The importance of trust in your users' relationship with your service has been stated repeatedly, because it increases user longevity. It also provides competitive advantage. One way to increase that level of trust is with transparency into your processes, and a good way to be transparent is to explain what you want data for. You learned earlier that for each thing collected you should know when that thing will be deleted. In order to know that, you need to know why you want this data, which specific questions need it in order to find answers, and which decisions will be guided by collecting it. Once you know why you need this data that you've asked your user to give up, it will help to build trust by explaining that to those users. In your privacy policy, or when asking questions on account creation, describe why you need the answer to this particular question, what you'll do with that data, and when and how it can be removed.

These explanations are much more visible when presented inline. Burying explanations in a dense policy document elsewhere on the website can seem like an attempt to hide them. A sign-up, checkout, or request form can present the reasons to collect data alongside the collection itself. Often, a form field may have an asterisk (*) to indicate that a field is required; complicated forms often have an information link (i) to explain what the field means. Consider adding to these explanations a description of why the data is being collected. A frequently used phrase for this is "Why do we need this?" next to a form field, which when clicked shows a pop-up explanation.

Some example HTML might look as follows, and then CSS and JavaScript would take care of hiding the <aside> and showing it as a pop-up when the link is clicked. (Be sure to confirm the accessibility of the form you make for your site!) Exactly how to lay this out is dependent on your styles and approaches, but the main point here is to directly associate data collection with an explanation for why that data is being collected. This isn't necessary for every field. Nobody needs an explanation of why you require them to choose a password at sign-up. But decorating each request for personal and contact information with how you plan to use it and keep it can help make it clear to your users that you're invested in protecting their data.

    <label for="email">Email address*</label>
    <input id="email" type="email" name="email" required aria-describedby="whyemail">
    <a href="#whyemail">Why do we need this?</a>
    <aside id="whyemail">We need this information as a unique identifier for you, and if you forget your password we can send you a reminder. We will use your email address to send you regular updates on the service if you choose, and will delete your email address from any mailing lists if you delete your account.</aside>

Going through this process with everything you collect about a user can also help with internal processes and discussions. Earlier, you saw how there can be a temptation to collect data "just in case". When you are transparent about your reasons for collecting, it can be quite obvious that this is happening. If you are reluctant to write down publicly what you want to do with user data because those users won't like the explanation, this may be a sign that it is worth rethinking collecting it. This applies whether the distasteful explanation is too invasive ("we will use this to track where you visit on an hourly basis"), too wide-ranging ("we don't know what we'll use this for yet but we want it in case we think up something for it"), or too evasive ("we will use this for internal undisclosed purposes"). This is not simply a question of morality; people are savvy enough to recognise this, as already described, and there is a user expectation that experimenting with something is not the beginning of a long-term commitment. It is a commonplace of user experience design to make sign-up as friction-free and easy as possible, because at early stages the user is (by definition) not heavily invested in your service, and so it is important to allow them to become more invested easily when they yet have little inclination to do so. If it is as easy to leave again, then experimenting with the service becomes exactly experimentation and not the unwilling start of a forced long-term commitment. As before, it is paradoxical but true that the best way to build trust is to not require your users to trust you if they do not want to.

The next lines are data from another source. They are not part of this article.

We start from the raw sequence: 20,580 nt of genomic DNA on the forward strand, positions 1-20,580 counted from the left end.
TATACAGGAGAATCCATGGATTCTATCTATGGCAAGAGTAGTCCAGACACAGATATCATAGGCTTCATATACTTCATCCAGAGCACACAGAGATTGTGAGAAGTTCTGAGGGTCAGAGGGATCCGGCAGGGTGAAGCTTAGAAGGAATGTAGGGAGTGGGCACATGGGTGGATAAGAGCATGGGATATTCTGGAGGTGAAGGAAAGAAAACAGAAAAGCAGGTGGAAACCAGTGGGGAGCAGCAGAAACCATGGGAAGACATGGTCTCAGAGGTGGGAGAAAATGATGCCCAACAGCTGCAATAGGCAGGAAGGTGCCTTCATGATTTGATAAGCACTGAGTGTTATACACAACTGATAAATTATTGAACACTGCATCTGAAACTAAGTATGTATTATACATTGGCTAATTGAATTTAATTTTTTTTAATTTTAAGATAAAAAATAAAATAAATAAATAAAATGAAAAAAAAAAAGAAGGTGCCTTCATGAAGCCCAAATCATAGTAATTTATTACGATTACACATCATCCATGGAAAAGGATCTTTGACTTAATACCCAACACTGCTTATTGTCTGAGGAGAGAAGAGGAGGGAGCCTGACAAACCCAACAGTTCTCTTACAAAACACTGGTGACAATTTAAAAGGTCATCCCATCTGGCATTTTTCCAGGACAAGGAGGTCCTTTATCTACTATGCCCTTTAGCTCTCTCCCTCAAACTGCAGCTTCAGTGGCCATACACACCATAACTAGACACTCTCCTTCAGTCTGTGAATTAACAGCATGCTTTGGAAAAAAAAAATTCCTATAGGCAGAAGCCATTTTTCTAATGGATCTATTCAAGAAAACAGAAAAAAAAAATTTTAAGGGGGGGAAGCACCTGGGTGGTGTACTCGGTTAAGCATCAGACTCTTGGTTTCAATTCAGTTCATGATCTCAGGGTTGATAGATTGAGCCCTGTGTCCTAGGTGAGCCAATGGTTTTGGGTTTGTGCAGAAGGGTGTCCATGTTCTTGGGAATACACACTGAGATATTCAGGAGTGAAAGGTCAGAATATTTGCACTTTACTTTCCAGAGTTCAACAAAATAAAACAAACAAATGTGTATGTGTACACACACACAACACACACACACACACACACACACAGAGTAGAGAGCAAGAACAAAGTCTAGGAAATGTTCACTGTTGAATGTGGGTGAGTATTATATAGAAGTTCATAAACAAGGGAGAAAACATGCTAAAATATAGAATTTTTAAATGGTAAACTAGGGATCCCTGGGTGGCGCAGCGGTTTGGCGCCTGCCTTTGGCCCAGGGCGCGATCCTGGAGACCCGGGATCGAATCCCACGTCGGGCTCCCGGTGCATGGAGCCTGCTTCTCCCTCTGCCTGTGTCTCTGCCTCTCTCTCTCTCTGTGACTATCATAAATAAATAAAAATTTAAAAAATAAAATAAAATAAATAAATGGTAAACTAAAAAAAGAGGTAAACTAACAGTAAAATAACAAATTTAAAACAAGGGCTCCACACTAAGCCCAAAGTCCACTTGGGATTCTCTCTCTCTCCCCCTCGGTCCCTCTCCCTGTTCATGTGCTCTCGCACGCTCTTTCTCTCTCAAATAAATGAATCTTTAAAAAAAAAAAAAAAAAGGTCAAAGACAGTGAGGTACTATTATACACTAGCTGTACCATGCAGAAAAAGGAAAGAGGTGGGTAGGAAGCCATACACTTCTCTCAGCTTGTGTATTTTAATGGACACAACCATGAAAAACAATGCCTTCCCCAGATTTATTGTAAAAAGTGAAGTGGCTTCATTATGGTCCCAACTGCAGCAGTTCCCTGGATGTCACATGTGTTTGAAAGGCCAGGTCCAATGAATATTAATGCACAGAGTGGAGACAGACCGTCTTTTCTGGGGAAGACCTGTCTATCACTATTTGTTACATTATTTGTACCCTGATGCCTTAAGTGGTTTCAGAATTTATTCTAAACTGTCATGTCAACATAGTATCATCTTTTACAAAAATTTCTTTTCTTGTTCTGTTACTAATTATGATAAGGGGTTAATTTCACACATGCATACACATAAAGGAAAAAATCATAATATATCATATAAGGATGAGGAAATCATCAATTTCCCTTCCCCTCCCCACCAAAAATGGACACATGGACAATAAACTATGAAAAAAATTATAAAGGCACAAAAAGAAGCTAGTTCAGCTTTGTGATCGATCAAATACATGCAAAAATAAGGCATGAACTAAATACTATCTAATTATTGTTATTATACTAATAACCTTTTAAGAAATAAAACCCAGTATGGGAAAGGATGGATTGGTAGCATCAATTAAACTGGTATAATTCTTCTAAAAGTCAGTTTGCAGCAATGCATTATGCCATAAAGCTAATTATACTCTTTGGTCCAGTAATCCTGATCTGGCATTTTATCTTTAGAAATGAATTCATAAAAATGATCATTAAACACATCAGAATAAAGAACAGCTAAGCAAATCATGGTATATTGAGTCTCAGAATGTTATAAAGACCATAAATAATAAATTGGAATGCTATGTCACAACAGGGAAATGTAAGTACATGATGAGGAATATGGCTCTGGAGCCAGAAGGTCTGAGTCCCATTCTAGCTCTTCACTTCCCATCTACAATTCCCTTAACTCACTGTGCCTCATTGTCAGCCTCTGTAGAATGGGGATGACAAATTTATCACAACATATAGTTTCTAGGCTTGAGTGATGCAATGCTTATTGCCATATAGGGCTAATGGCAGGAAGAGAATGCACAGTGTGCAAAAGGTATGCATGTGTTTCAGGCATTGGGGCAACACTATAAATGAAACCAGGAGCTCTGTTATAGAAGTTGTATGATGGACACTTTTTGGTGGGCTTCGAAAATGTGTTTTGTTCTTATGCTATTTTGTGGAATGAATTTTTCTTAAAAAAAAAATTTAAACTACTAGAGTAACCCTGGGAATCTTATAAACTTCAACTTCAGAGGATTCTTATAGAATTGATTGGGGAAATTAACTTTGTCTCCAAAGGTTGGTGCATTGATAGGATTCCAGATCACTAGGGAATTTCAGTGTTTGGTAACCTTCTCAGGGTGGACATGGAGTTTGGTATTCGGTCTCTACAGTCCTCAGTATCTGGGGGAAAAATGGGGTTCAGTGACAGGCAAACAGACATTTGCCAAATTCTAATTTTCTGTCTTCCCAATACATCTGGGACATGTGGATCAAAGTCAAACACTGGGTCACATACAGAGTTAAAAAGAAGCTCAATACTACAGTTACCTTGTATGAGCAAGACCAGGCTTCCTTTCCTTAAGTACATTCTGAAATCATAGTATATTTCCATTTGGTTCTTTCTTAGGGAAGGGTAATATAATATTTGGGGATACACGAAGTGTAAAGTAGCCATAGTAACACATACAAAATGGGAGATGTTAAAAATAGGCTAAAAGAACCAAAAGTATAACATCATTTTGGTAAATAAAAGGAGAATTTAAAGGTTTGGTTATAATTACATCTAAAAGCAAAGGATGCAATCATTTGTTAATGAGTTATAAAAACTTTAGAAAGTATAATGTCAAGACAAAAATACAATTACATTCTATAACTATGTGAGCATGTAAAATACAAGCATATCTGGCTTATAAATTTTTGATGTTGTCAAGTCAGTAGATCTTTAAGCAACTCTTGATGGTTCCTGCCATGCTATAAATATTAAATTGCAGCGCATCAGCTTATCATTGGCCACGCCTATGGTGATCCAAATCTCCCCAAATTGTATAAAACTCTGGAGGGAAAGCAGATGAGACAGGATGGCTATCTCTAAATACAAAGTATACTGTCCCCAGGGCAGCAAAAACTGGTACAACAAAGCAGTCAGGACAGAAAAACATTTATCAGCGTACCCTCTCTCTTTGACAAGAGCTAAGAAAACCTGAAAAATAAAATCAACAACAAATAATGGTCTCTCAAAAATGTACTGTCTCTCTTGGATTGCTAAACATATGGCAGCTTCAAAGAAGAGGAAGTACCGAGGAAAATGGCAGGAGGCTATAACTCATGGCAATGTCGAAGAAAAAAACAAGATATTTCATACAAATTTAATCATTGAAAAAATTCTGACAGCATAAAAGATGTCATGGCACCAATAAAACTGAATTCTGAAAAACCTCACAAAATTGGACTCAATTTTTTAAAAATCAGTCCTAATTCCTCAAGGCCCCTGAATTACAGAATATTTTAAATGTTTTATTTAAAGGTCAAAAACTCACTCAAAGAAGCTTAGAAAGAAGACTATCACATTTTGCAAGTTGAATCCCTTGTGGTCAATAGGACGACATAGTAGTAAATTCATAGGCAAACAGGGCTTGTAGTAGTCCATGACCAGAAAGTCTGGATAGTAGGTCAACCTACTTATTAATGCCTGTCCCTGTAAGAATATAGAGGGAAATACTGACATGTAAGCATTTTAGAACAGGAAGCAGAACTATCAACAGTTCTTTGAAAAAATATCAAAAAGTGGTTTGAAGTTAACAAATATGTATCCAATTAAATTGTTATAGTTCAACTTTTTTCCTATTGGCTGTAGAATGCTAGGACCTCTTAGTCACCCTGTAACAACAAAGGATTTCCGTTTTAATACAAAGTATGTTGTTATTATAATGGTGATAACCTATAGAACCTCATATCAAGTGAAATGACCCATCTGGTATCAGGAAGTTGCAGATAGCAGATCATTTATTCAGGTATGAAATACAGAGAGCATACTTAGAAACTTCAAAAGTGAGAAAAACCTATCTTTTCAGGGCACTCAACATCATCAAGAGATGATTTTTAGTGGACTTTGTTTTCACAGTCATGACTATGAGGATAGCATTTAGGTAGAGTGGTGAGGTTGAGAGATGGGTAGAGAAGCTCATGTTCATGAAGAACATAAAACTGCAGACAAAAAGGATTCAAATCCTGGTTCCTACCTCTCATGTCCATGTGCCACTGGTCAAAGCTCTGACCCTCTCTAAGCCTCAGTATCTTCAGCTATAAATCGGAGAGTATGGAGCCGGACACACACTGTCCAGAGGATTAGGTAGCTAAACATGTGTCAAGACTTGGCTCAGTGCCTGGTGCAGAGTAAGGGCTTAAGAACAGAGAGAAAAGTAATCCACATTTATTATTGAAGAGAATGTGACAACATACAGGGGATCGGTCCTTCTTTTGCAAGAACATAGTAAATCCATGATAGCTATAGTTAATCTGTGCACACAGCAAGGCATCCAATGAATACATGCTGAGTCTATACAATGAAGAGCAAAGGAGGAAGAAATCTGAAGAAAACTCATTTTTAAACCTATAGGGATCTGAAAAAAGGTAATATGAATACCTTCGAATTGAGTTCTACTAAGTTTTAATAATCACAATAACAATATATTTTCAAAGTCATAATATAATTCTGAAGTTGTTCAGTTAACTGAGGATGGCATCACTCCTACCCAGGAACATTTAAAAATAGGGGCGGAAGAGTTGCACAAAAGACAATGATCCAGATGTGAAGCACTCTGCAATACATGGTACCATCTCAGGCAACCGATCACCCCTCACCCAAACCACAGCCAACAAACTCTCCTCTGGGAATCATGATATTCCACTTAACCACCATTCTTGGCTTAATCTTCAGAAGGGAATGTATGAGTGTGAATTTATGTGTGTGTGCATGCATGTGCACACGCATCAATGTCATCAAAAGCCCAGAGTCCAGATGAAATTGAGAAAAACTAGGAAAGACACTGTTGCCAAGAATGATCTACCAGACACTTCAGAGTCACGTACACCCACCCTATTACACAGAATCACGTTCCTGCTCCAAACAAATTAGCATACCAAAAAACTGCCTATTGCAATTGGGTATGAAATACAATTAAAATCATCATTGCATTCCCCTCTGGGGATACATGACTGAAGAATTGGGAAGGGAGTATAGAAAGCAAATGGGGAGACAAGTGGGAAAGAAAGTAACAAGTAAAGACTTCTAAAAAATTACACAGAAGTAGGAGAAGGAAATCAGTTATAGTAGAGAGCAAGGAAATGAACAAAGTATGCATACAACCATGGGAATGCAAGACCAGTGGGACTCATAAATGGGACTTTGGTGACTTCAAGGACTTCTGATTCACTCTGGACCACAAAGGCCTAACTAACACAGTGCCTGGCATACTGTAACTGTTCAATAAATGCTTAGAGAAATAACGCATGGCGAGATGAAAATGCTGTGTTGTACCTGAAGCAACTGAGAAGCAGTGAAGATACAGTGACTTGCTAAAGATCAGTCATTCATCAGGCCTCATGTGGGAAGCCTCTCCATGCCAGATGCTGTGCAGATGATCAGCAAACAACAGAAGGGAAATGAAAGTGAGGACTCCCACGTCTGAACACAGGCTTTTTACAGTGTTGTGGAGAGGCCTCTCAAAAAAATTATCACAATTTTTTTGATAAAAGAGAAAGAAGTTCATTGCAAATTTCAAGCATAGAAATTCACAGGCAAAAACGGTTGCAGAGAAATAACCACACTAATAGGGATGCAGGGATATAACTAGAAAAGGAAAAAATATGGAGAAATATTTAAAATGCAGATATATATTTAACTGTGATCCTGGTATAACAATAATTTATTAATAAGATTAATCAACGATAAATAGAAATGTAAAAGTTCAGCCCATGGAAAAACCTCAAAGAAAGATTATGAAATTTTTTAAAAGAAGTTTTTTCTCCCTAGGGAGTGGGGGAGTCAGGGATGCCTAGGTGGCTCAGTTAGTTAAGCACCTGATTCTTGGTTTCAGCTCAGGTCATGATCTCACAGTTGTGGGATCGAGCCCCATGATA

People have good reasons for not sharing data, or for sharing minimal data. At the beginning of your relationship with them, they might not have a reason to trust you, and should not have to. Your goal is to demonstrate why they should.


  • Decide for all the data you plan to collect why you want it and how long you'll keep it for.
  • When you ask for that data, explain to your users why you are collecting it.
  • Delete it from your server databases after you've used it.
  • Allow users to delete accounts that they have created and clear stored data from their storage with the Clear-Site-Data header.


Building a relationship with your users is about trust, and trust is about openness. If you can demonstrate that you're not just collecting as much data as possible about your users and concealing your uses for it, then that helps to build trust, which can be a competitive advantage for you over less scrupulous rivals.